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KNELLY v. CELEBREZZE

UNITED STATES DISTRICT COURT FOR THE MIDDLE DISTRICT OF PENNSYLVANIA


December 30, 1965

Adam KNELLY, Plaintiff,
v.
Anthony J. CELEBREZZE, Secretary of Health, Education and Welfare, United States of America, Defendant

The opinion of the court was delivered by: SHERIDAN

SHERIDAN, Chief Judge.

 This is a motion by the Secretary of Health, Education and Welfare for summary judgment in an action brought by plaintiff, Adam Knelly, under Section 205(g) of the Social Security Act, as amended, 42 U.S.C.A. § 405(g) to review a final decision of the Secretary that plaintiff is not entitled to disability insurance benefits and the establishment of a period of disability by reason of a disability as defined in 42 U.S.C.A. §§ 416(i) and 423.

 The question before this court is whether there is substantial evidence to support the Secretary's finding that plaintiff has not established his inability to engage in any substantial gainful activity by reason of any medically determinable physical or mental impairment which can be expected to result in death or to be of long continued and indefinite duration. 42 U.S.C.A. §§ 405(g), 416(i) and 423.

 Plaintiff filed his application on April 16, 1963. Plaintiff last met the earnings requirements on December 31, 1962. The evidence must establish that the claimant was under the required disability beginning on or before December 31, 1962, to qualify for disability insurance benefits and for the establishment of a period of disability.

 The burden is on the plaintiff to prove a disability as defined by the Act. 42 U.S.C.A. §§ 416(i) and 423(c). The Secretary's findings of fact and the reasonable inferences drawn therefrom are conclusive if they are supported by substantial evidence. Ferenz v. Folsom, 3 Cir. 1956, 237 F.2d 46; 42 U.S.C.A. § 405(g). Substantial evidence has been defined as that which is more than a mere scintilla. It is such relevant evidence that a reasonable mind might accept as adequate to support a conclusion. Substantial evidence must be enough to justify, if the trial were to a jury, a refusal to direct a verdict, when the conclusion sought to be drawn from it is one of fact for the jury. The substantiality of evidence must take into account whatever in the record fairly detracts from its weight. Consolidated Edison Co. of New York v. National Labor Relations Board, 1938, 305 U.S. 197, 229, 59 S. Ct. 206, 83 L. Ed. 126; National Labor Relations Board v. Columbian Enameling & Stamping Co., 1939, 306 U.S. 292, 300, 59 S. Ct. 501, 83 L. Ed. 660; Universal Camera Corp. v. National Labor Relations Board, 1951, 340 U.S. 474, 488, 71 S. Ct. 456, 95 L. Ed. 456. The determination of substantial evidence is to be made on a case-to-case basis. Celebrezze v. Wifstad, 8 Cir. 1963, 314 F.2d 208.

 A two-part test has been established to determine the existence of the required disability: (1) what is the extent, if any, of the claimant's physical or mental impairment, and (2) does the impairment result in his inability to engage in any substantial gainful activity? Klimaszewski v. Flemming, E.D.Pa.1959, 176 F. Supp. 927.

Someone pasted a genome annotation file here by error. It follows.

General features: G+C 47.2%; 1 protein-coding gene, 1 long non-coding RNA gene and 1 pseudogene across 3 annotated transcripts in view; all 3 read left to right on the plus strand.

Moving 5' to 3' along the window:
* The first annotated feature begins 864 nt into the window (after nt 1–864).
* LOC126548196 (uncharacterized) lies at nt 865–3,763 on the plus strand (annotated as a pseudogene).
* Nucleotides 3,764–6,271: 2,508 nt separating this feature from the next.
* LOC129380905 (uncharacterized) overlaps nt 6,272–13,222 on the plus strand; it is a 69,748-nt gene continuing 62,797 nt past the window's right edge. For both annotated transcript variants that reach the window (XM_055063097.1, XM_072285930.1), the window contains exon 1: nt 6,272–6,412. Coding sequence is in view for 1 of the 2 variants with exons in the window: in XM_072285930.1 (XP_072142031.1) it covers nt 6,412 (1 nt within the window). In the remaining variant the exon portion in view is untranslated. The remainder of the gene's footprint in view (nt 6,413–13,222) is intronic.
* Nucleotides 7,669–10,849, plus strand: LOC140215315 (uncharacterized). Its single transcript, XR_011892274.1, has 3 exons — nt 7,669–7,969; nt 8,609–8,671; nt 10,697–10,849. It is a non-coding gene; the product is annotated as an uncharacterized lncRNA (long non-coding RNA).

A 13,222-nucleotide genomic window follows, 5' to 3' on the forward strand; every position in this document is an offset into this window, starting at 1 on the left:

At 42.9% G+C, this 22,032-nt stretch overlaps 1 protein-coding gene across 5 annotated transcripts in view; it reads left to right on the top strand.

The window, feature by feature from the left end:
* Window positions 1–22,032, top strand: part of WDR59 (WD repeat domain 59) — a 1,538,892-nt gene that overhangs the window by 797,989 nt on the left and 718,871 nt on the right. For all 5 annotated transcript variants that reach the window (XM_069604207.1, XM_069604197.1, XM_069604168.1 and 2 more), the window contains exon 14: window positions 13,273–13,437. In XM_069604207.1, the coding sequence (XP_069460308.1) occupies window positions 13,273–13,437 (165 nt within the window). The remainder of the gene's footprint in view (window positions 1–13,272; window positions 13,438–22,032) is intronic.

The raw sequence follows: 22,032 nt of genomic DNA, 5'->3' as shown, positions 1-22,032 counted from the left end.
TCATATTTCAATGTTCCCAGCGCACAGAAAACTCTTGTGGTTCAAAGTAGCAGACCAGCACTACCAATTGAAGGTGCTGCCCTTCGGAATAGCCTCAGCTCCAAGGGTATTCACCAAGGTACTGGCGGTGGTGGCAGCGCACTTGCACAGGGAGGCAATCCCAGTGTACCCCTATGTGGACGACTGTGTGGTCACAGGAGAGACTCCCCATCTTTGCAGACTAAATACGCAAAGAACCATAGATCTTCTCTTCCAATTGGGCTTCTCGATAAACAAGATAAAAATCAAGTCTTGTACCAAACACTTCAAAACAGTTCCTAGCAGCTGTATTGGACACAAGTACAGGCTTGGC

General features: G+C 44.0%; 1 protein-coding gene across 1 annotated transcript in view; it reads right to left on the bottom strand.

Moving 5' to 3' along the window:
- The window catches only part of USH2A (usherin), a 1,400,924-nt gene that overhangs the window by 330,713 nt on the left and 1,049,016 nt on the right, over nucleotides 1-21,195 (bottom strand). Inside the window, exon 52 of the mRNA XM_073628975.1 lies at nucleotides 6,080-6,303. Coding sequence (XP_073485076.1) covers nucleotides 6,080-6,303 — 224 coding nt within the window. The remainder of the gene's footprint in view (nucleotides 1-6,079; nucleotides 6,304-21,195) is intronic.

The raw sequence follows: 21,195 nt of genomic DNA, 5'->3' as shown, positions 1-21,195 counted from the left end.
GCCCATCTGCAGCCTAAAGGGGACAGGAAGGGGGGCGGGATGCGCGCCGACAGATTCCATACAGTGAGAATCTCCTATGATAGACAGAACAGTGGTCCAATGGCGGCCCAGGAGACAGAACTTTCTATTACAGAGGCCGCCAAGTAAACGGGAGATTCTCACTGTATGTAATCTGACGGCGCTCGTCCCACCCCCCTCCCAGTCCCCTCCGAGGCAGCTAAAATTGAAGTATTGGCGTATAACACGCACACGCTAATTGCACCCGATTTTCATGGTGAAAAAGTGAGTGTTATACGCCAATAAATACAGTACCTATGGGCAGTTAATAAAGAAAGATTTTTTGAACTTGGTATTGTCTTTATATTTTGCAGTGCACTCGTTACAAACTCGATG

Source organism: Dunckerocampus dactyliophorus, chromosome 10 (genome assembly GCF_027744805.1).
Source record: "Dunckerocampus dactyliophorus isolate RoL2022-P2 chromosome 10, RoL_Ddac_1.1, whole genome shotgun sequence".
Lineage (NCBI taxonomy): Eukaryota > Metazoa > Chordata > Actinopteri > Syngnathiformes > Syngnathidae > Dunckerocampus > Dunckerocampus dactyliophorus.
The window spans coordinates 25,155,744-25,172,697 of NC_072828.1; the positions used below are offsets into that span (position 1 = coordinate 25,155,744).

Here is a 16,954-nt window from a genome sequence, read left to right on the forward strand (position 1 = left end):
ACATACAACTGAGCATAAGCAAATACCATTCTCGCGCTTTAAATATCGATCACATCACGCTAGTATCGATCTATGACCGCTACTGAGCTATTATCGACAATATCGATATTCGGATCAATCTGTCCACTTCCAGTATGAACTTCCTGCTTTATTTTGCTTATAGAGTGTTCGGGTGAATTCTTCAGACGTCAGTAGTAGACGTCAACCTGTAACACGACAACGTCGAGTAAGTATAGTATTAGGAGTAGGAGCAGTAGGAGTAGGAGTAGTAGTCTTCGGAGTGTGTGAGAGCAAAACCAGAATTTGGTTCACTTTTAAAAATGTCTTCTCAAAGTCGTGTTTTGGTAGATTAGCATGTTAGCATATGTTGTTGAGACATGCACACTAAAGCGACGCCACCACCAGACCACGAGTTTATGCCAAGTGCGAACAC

The plaintiff's principal complaint is anthracosilicosis and related respiratory impairments. The record also suggests angina pectoris.

 The hearing examiner made no specific findings on the extent of anthracosilicosis. Thus, he concluded:

 

"* * * From the weight of the acceptable and credible medical evidence of record it is found that the claimant was not so impaired and that the claimant as of December 31, 1962, had a residual physical capacity which, considered, in connection with his age, education and experience, is determined to be adequate to enable him to discharge the job requirements of the numerous jobs listed by Dr. Granick. * * *

 

"After consideration of the entire record, including the testimony at both hearings, both medical and nonmedical, the Hearing Examiner finds that the claimant has not sustained his burden of proof of establishing that he has been continually unable to engage in any substantial gainful activity by reason of a medically determinable impairment or combination of impairments of the level of severity contemplated by the Act at any time on or before December 31, 1962, the terminal date to which the claimant was insured for such benefits under the Social Security Act. The Hearing Examiner finds on the basis of the substantial preponderance of the credible evidence that the claimant is not so disabled."

 The Appeals Council of the Social Security Administration adopted the hearing examiner's decision, but added:

 

"The evidence establishes that the claimant has anthracosilicosis; however, this condition, along with such other respiratory impairment as may be present, has caused only a moderate decrease in pulmonary function;".